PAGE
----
Warning: Don’t actually try to read all of that. It’s not what it says that matters, it’s how much space it takes up. That huge block of impenetrable options is the documentation for the SQL SELECT statement. Just SELECT! On top of that are countless other commands you can use, each with their own complex syntax and list of options.

Each line above represents an option for obtaining, filtering, sorting, comparing, and presenting information. Trying to turn all of that into a proper API would be a nightmare. And documenting that API would be another, extra nightmare.

So rather than create this endless collection of functions to represent all the possible things you can do with SQL, the entire API just shrugs and allows you to send it blocks of text like a user. It’ll even return the same error codes if you make the same mistakes.

This is completely hilarious to me.

Perhaps an Analogy Will Help

Ugh. I'm glad I never had to work in a place like this. The GERMS, the noise, the lack of privacy, and limited personal space would make me feel like cattle.
Ugh. I'm glad I never had to work in a place like this. The GERMS, the noise, the lack of privacy, and limited personal space would make me feel like cattle.

Imagine this scene:

INT – Generic Tech Company Office – FRIDAY AFTERNOON

According to the clock on the wall, it’s late afternoon. The colorless, windowless office is mostly empty. A young coder sits at his desk, wearing a wrinkled shirt and a leftover 70s tie that’s hanging at half-mast. He’s propped up on one elbow and typing with one hand, searching for images of sunshine and beaches. He keeps slamming into the office’s automated content blocking system.

Suddenly, THE BOSS strides out of her office. She’s wearing an expensive suit with sunglasses perched on her forehead. She’s got a head of meticulously cared-for Karen hair and face incapable of smiling. She pulls the keys to her sports car out of her handbag and walks past Coder without a word.

Once she’s halfway to the door, she stops and turns.


Oh! I almost forgot… I have something I need you to do.


(Stirs from his catatonic state.) What, me?


What was your name again?

(CODER opens his mouth to answer, but she dismisses him with a hand-wave.)


Whatever. That’s not important right now. We need you to make an interface for a self-driving car.


(Looks at calendar.) Uh… really? How long do we have?


Until Monday, so you’ve got the whole weekend if you need it. (She swings down her sunglasses and pivots towards the door.)


Wait! I mean… (flounders for a few seconds) What are the specs? What does the user need to be able to do?


(She sighs and reluctantly turns back to face him.) I think that should be obvious. They just need to be able to tell the car where to go. If they want to go to the spa, it’ll take them to the spa. Or the beach. Or home. Whatever.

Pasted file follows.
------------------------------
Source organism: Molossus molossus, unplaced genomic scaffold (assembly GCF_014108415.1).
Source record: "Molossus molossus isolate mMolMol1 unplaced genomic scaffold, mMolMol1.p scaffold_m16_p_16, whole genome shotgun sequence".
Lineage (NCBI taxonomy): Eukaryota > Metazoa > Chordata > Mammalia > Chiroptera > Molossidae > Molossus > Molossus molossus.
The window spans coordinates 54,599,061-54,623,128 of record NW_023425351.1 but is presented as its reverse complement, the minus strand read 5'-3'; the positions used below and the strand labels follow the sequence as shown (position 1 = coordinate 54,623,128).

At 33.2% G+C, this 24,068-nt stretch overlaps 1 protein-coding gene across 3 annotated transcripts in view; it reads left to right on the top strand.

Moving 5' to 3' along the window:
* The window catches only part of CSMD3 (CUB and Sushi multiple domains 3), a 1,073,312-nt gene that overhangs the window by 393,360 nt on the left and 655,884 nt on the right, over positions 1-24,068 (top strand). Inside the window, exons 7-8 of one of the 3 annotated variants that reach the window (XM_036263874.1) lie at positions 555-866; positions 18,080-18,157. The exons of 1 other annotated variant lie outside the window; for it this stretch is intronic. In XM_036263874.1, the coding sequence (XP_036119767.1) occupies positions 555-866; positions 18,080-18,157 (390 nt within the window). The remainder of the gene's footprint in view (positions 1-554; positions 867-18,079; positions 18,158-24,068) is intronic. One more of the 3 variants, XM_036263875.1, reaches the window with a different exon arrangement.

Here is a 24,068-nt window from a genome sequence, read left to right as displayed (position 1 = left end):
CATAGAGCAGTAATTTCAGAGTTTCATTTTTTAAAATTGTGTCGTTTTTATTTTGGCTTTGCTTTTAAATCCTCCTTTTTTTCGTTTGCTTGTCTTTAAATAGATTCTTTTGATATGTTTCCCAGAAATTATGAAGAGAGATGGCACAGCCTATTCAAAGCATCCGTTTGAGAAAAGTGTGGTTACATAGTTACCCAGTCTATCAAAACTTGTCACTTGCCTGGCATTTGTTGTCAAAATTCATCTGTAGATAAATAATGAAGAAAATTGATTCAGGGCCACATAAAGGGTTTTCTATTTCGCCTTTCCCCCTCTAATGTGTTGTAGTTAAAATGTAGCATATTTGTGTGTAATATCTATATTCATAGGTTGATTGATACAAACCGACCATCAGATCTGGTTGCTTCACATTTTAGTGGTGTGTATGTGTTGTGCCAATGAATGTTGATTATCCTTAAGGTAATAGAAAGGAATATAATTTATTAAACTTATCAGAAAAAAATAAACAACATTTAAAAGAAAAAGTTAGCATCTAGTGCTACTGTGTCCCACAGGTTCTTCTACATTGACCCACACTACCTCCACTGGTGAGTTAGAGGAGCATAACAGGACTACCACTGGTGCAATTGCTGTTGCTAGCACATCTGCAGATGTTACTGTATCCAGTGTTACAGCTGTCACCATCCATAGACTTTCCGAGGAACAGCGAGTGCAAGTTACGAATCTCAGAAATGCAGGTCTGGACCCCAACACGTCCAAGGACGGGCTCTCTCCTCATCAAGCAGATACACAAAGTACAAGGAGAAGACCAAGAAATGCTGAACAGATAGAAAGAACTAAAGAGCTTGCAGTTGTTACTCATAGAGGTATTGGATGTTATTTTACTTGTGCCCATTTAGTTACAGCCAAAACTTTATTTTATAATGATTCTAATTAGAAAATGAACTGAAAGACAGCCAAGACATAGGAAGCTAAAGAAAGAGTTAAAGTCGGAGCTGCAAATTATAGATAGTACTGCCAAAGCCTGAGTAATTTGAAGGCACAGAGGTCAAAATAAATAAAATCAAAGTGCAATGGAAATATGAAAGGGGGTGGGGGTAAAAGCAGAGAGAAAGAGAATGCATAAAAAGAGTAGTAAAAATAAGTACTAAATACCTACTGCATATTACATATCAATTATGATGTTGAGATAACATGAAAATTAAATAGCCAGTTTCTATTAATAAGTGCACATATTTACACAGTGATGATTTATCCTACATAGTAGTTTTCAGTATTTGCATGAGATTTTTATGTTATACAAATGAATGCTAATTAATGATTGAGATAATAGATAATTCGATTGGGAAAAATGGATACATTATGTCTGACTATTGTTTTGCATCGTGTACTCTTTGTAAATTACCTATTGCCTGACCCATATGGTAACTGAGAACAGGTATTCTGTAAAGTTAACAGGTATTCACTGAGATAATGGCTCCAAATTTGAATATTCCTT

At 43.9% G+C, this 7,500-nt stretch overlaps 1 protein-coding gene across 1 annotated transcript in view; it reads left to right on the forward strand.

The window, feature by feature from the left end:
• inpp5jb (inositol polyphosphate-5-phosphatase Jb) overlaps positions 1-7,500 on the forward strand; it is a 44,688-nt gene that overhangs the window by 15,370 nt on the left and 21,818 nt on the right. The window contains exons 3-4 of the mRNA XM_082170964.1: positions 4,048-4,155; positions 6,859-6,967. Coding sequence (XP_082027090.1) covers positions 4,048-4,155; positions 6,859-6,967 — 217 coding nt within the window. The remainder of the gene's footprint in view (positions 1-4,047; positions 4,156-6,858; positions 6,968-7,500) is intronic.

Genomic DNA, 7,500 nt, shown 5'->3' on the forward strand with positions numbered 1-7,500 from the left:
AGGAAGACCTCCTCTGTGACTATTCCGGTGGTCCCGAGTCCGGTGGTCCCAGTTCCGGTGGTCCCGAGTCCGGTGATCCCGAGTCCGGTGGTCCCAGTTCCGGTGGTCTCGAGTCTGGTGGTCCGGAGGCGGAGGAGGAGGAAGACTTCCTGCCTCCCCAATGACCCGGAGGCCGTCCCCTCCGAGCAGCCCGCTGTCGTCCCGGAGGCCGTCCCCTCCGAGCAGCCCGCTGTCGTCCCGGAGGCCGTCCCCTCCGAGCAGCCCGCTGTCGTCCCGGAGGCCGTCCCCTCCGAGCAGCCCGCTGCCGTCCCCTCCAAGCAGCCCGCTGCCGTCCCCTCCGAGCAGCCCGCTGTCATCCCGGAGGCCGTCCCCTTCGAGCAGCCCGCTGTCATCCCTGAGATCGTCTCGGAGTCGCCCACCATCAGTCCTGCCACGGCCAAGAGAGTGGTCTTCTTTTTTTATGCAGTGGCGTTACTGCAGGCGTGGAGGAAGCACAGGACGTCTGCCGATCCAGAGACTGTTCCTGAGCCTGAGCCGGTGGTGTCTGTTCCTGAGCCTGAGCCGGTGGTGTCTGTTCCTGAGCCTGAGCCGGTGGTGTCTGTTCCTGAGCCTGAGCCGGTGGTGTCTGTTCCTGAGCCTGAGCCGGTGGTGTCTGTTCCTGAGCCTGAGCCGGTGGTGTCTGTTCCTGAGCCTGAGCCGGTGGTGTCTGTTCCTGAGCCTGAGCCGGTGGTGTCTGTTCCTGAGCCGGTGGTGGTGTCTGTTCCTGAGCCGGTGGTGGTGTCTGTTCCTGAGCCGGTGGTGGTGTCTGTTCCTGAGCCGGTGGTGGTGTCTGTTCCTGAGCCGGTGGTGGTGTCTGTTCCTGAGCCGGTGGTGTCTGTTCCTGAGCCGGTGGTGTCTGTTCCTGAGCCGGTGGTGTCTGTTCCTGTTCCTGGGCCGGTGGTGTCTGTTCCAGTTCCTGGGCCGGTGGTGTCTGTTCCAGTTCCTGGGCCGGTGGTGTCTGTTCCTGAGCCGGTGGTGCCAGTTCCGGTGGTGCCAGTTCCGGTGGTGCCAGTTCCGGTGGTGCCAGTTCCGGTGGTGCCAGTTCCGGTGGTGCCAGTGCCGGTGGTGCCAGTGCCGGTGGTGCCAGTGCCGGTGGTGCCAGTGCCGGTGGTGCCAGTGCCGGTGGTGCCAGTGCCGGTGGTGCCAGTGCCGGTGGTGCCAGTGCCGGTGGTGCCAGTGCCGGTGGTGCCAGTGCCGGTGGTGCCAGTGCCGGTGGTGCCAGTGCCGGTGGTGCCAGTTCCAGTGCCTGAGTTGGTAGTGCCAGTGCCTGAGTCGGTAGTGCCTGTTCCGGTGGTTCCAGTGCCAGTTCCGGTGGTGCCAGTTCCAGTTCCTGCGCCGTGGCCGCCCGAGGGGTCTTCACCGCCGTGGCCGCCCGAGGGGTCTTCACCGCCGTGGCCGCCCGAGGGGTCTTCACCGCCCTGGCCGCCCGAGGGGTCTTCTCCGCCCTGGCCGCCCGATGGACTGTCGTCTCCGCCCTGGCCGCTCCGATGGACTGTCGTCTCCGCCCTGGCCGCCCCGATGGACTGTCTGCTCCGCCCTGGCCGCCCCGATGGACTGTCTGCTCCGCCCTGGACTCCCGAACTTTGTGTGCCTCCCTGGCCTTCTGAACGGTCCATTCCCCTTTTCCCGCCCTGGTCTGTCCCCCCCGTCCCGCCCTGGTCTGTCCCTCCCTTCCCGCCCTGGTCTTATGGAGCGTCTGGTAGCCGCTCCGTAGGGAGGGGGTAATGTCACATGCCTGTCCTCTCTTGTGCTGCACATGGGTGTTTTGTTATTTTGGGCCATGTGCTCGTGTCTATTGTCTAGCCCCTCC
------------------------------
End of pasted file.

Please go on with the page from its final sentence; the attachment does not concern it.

Yeah, but what level of granularity do they need? Do they need to be able to specify specific routes? Choose between scenic or fast routes? Do they need to control the speed? Climate control? The radio? The horn? Lights?


Full control.


Full control? Like, what do you mean?


(Firmly.) They should be able to direct the car to do anything that they could do themselves.

She spins on her heel and heads for the exit. A blinding beam of golden sunlight enters the room as she shoves open the door, which gradually fades again as it eases closed. There’s a dull thud as it hits home, and now it somehow seems even darker in here than before she left.

Coder stares shell-shocked at his screen, motionless. The office is now silent aside from the ticking of the clock.

We hold on this angle for an EXCESSIVELY LONG TIME as the camera very gradually dollys in. Finally we stop just as his face fills the view. Finally, he smiles slightly and begins nodding his head.


INT – Generic Tech Company Office – MONDAY MORNING

Boss is looking at the phone app that Coder created over the weekend. It’s the image of a driver’s view of a car interior, evidently drawn freehand in MS Paint. It shows the wheel, pedals, gear shift, console controls, etc. All the little controls are animated when you swipe / tap on them. This is connected to the car on a 1:1 basis, so you control the “self driving” car by manipulating this picture of the driver’s seat.

Furious, Boss storms out of her office and over to Coder’s desk. His chair is empty, and his PC is running a slideshow of beach selfies. There’s a sticky note on his monitor that says “FULL CONTROL”.

– Fin

I suppose I made the SQL API sound bad with this analogy. I actually quite like it. I just find it hilarious that the “interface” is simply direct access to the human controls. It does indeed give the programmer “full control”, but this isn’t how an API is normally designed.

But here it works. In fact, I can’t imagine how this system could be improved. Most of the APIs I’ve used have fallen into one of two broad categories:

  1. Low-level systems like rendering, sound, and device input. An API like this will tend to be sort of inscrutable in its design and very exacting about what you can do and how your input needs to be formatted. The API is generally a small number of highly technical functions. They’re built around a vanilla C paradigm where you need to share direct memory pointers with the software.